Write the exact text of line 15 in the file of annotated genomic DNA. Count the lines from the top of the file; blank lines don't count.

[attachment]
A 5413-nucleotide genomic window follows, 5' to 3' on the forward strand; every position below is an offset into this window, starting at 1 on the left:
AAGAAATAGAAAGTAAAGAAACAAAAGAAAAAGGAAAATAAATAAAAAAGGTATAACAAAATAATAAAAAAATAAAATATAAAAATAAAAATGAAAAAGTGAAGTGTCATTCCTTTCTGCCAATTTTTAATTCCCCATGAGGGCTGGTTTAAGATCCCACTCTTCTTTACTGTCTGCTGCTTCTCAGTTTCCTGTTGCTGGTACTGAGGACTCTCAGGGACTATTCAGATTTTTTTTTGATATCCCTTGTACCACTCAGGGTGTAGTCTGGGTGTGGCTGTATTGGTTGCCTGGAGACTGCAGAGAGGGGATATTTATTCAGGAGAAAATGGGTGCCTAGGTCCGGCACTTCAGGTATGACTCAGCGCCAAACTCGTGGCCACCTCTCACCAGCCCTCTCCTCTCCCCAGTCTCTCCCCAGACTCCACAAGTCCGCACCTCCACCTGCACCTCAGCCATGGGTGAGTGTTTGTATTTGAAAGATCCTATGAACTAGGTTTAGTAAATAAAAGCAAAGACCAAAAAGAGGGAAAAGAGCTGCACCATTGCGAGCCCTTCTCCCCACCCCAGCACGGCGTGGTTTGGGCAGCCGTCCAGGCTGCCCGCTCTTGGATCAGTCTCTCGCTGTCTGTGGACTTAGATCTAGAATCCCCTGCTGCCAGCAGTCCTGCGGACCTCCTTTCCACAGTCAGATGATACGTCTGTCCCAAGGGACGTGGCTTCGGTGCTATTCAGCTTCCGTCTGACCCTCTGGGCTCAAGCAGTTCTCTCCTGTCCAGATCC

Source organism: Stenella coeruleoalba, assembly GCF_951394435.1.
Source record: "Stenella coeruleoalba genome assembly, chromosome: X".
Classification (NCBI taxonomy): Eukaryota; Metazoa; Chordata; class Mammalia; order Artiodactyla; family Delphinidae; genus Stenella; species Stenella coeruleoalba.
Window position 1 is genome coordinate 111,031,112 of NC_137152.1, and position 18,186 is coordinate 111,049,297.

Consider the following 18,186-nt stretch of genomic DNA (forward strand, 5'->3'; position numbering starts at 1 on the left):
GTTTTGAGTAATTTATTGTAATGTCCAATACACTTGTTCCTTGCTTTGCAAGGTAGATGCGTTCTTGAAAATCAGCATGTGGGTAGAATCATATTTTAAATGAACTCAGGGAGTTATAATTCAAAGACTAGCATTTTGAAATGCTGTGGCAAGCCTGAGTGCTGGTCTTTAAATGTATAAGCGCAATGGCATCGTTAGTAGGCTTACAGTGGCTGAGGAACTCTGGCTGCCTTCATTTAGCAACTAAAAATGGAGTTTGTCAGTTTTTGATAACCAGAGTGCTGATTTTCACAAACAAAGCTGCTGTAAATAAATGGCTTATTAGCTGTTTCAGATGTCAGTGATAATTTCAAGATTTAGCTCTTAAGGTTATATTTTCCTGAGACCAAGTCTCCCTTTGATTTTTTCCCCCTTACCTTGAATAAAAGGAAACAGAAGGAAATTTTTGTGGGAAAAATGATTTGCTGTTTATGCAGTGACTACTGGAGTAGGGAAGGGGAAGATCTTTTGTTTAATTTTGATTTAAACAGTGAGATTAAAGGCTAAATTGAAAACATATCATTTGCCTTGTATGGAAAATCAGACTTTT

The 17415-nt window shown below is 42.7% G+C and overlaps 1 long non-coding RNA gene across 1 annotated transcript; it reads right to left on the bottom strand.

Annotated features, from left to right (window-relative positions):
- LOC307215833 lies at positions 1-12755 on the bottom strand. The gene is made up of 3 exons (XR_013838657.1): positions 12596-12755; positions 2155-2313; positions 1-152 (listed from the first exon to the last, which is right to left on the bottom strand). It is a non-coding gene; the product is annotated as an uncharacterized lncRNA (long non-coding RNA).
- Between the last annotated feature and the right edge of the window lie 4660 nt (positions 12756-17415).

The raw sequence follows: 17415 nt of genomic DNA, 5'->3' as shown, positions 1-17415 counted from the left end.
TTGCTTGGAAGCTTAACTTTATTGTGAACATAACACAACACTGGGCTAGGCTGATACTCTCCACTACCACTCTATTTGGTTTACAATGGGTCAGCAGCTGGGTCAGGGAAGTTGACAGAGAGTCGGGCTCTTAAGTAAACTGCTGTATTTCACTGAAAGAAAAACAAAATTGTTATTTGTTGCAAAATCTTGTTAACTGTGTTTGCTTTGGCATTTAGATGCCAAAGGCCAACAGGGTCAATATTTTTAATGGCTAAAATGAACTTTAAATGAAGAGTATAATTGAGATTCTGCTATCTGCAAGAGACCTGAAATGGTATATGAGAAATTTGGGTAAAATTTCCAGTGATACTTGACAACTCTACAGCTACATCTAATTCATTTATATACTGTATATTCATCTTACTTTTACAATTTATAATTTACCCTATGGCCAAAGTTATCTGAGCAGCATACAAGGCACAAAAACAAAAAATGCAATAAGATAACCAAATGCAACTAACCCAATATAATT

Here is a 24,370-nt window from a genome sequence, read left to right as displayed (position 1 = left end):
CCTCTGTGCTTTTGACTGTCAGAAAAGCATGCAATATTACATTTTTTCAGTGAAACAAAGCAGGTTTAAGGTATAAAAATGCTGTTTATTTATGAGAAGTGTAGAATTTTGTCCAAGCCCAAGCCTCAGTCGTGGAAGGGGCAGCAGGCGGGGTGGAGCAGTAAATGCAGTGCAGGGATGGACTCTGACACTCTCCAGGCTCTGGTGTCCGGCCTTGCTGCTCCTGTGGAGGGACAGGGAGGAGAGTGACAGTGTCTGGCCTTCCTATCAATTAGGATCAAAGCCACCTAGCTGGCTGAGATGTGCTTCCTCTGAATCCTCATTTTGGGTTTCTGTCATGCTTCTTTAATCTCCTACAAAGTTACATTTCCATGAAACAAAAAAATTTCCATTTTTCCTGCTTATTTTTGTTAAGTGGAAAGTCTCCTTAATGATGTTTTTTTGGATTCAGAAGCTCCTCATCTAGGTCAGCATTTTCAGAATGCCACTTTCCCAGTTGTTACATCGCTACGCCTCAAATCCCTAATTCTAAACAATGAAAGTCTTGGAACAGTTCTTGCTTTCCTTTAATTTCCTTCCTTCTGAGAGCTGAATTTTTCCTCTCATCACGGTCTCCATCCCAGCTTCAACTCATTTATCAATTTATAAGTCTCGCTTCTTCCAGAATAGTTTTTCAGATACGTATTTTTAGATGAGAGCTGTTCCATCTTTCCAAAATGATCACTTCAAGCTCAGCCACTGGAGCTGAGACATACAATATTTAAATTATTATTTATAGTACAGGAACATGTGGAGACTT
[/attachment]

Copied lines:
Here is a 24,370-nt window from a genome sequence, read left to right as displayed (position 1 = left end):